Neat freaks, there's still plenty of room in here for storage. Yes, I have stuff way in back that needs to be tossed but most of what's in here is pretty fresh. Like bookcases, you can tell quite a bit about someone by the contents of their refrigerator. I like food. The orange tub on the top shelf is Pavilion's tomato soup. It's the best. Just to the left is a small dish of tobiko, flying fish roe from Nijiya Market, a caviar that is similar to salmon roe in taste but its granular and feels like you're eating mini fish flavored bubblewrap. Recognize the blue bottle of Soy Vay Teriyaki sauce in the top right corner? Or the asian pear in its distinctive knitted styrofoam sweater? Land o Lakes butter because its small cross section fits the glass butter dish. Anne's Benecol butter substitute. Sriracha sauce - who can be without that? Fresh squeezed Bristol Farms orange juice, yum. White miso in the squarish tupperware. Plastic bag of pre-peeled garlic from the Korean supermarket. And tons of stuff you would never see in this pic. So, what's your fridge like?

Monday, March 06, 2006

Britain's Circus

This is one of my special toys. It's one of the last made by Britain"s Toy Company in their English factory. They're all made in China now. Ironically, the paint job by the Chinese factory is better, more exact. But there is an old school quality to these figures that I love.

Wednesday, March 01, 2006

Corporate Sylvanians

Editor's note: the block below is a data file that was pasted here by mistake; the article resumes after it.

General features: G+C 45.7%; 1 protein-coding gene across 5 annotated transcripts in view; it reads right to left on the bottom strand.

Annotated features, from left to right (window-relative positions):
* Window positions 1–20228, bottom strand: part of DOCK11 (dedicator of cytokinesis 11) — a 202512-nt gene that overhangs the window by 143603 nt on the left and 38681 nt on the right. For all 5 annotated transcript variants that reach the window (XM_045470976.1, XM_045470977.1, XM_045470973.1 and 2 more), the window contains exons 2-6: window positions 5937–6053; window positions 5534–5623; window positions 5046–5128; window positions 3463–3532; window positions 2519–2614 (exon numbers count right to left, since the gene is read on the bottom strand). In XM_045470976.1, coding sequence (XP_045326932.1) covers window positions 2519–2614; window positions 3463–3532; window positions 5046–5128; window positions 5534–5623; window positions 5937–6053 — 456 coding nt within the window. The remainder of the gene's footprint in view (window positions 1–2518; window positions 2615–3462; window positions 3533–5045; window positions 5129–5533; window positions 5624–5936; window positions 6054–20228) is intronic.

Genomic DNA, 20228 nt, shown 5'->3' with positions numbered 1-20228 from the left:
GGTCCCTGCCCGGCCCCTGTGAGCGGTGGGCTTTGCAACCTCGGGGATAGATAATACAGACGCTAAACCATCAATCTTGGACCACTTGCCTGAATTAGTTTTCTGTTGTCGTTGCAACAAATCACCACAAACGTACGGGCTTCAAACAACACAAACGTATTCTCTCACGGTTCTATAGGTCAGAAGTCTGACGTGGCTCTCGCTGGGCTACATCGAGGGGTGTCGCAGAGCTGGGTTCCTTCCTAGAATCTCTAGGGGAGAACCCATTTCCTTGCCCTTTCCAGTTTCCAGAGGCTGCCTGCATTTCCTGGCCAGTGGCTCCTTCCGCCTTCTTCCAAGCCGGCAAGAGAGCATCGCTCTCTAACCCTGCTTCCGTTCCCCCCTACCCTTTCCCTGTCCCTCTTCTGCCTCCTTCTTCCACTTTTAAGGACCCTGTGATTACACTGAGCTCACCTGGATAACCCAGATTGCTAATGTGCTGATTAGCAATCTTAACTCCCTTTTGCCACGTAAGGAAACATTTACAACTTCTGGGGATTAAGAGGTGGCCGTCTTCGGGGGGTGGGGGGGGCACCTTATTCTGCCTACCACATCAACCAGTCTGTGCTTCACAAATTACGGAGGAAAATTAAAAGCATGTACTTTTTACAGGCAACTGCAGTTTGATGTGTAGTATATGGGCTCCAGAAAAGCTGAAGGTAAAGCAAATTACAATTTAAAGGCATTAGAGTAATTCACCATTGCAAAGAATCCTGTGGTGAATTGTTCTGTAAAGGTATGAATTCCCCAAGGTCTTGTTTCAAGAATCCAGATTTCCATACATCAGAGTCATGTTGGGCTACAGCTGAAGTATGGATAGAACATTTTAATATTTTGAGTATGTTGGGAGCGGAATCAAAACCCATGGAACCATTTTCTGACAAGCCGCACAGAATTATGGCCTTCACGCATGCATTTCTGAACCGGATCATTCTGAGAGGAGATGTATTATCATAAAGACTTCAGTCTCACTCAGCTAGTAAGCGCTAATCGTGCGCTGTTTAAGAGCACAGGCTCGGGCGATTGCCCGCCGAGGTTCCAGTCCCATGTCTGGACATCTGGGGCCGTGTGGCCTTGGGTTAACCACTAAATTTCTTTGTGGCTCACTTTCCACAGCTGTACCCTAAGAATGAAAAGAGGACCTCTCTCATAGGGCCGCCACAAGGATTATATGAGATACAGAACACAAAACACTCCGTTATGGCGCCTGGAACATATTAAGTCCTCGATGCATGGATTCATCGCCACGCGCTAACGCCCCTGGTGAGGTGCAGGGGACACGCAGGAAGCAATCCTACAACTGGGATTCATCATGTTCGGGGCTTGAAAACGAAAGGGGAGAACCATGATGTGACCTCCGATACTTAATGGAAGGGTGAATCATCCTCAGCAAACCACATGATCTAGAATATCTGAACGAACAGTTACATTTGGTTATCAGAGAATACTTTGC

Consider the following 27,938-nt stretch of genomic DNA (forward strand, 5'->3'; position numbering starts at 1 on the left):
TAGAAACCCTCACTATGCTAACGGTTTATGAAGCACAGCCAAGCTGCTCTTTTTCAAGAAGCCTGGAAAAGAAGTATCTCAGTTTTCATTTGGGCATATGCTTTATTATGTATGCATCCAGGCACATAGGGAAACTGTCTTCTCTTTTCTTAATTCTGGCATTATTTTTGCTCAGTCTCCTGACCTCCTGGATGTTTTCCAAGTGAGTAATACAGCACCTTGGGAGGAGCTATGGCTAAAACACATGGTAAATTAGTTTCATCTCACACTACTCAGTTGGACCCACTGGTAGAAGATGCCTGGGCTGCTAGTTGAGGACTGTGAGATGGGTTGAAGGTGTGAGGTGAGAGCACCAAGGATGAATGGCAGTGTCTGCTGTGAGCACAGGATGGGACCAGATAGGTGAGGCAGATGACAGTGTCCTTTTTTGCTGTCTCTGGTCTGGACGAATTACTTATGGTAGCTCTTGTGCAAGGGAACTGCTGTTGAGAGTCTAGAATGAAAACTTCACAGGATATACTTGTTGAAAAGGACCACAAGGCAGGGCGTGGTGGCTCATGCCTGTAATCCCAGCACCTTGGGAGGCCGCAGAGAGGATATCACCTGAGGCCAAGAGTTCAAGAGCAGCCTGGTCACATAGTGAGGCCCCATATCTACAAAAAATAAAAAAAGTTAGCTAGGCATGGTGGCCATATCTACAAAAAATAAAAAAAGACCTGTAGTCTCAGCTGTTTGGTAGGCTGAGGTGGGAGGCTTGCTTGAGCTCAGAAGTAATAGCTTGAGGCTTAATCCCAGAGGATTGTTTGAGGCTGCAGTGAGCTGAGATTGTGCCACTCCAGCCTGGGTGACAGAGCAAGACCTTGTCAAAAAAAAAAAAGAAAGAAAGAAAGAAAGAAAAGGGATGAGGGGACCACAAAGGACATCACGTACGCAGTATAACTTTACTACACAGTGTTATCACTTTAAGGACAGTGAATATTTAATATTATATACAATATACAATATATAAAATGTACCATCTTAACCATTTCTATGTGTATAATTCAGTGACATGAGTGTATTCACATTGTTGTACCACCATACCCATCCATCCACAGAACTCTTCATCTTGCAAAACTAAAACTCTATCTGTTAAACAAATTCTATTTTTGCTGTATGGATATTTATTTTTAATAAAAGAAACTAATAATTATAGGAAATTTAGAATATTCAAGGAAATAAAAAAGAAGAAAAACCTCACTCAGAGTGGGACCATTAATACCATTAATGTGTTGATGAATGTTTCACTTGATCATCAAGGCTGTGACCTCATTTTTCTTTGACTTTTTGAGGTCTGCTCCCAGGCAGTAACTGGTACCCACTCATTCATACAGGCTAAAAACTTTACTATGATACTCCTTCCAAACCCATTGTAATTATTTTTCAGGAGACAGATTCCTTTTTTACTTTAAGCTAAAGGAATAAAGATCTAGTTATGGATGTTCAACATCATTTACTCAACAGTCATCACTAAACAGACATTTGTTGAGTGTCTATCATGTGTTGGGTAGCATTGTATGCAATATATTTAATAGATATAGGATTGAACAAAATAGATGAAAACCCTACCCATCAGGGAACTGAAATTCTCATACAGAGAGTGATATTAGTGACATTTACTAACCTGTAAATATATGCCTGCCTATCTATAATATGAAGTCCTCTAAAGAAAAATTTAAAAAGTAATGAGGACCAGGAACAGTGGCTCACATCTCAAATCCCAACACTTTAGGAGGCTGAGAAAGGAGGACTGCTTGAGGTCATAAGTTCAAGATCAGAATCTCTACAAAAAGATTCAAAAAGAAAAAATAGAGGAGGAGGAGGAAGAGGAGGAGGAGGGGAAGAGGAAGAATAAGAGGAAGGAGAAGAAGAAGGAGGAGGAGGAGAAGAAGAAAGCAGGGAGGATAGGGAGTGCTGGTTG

It was the holiday season almost twenty years ago. I walked out to the living room one morning. The tree was up. Toys were everywhere. Sylvanians were scattered on the floor next to the little open roof cottage where they "lived." It was not only a mess, I could've stepped on them and that would've hurt almost as much as stepping on a Lego. So, I knelt down and began to sweep them into a little pile near the cottage. I thought, "that looks like a mound of dead animals." Not good. So I distributed them in each of the partitioned rooms, some in the living room, some in the bedroom, some near the kitchen. To make a long story short, by the time the family came out there was a full on formal dinner going on in the Sylvanian household with daddy and mommy greeting guests at the door. Someone else was holding a teeny tray out with bottled refreshments. Lots of relatives were mingling in the living room anxiously waiting to sit and eat. There was grandma in the bedroom with her arms up (they are moveable) in alarm over some stranger rocking the cradle containing a baby Sylvanian. Elizabeth joined in. We had fun moving the creatures around, changing the social dynamic. What is the point of this story? Here's my idea. Right now my cubicle is occupied by flamingos on fake grass. Don't ask why. It's a long story. I want to put a partitioned office floorplan under the lights and have Sylvanians represent the different types of coporate personalities, executives (probably tanuki because they're sneaky) bears, rabbits, etc. People can come up with all sorts of dramatic scenes. Surfing the web I found that the UK, Japan, and Australia are still into Sylvanians and plenty more are traded on Ebay. You've got to watch out for imitations, as the scale factor is different as well as the quality. Take my word for it, these are fun.